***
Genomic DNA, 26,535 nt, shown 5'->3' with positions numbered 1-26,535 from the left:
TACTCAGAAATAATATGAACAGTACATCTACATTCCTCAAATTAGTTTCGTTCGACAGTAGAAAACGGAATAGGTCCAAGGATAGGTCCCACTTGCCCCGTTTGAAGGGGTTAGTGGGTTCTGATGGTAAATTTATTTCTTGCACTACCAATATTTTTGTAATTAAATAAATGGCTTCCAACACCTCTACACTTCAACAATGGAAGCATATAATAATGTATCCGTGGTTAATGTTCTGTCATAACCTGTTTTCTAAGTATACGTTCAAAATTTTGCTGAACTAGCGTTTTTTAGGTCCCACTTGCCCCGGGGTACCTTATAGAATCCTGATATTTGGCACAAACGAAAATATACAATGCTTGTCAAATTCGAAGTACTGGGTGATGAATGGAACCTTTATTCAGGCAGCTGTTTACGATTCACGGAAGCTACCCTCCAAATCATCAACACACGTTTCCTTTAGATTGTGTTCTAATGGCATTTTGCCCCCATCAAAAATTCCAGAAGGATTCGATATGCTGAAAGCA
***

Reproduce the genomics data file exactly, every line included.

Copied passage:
Genomic DNA, 26,535 nt, shown 5'->3' with positions numbered 1-26,535 from the left:
TACTCAGAAATAATATGAACAGTACATCTACATTCCTCAAATTAGTTTCGTTCGACAGTAGAAAACGGAATAGGTCCAAGGATAGGTCCCACTTGCCCCGTTTGAAGGGGTTAGTGGGTTCTGATGGTAAATTTATTTCTTGCACTACCAATATTTTTGTAATTAAATAAATGGCTTCCAACACCTCTACACTTCAACAATGGAAGCATATAATAATGTATCCGTGGTTAATGTTCTGTCATAACCTGTTTTCTAAGTATACGTTCAAAATTTTGCTGAACTAGCGTTTTTTAGGTCCCACTTGCCCCGGGGTACCTTATAGAATCCTGATATTTGGCACAAACGAAAATATACAATGCTTGTCAAATTCGAAGTACTGGGTGATGAATGGAACCTTTATTCAGGCAGCTGTTTACGATTCACGGAAGCTACCCTCCAAATCATCAACACACGTTTCCTTTAGATTGTGTTCTAATGGCATTTTGCCCCCATCAAAAATTCCAGAAGGATTCGATATGCTGAAAGCA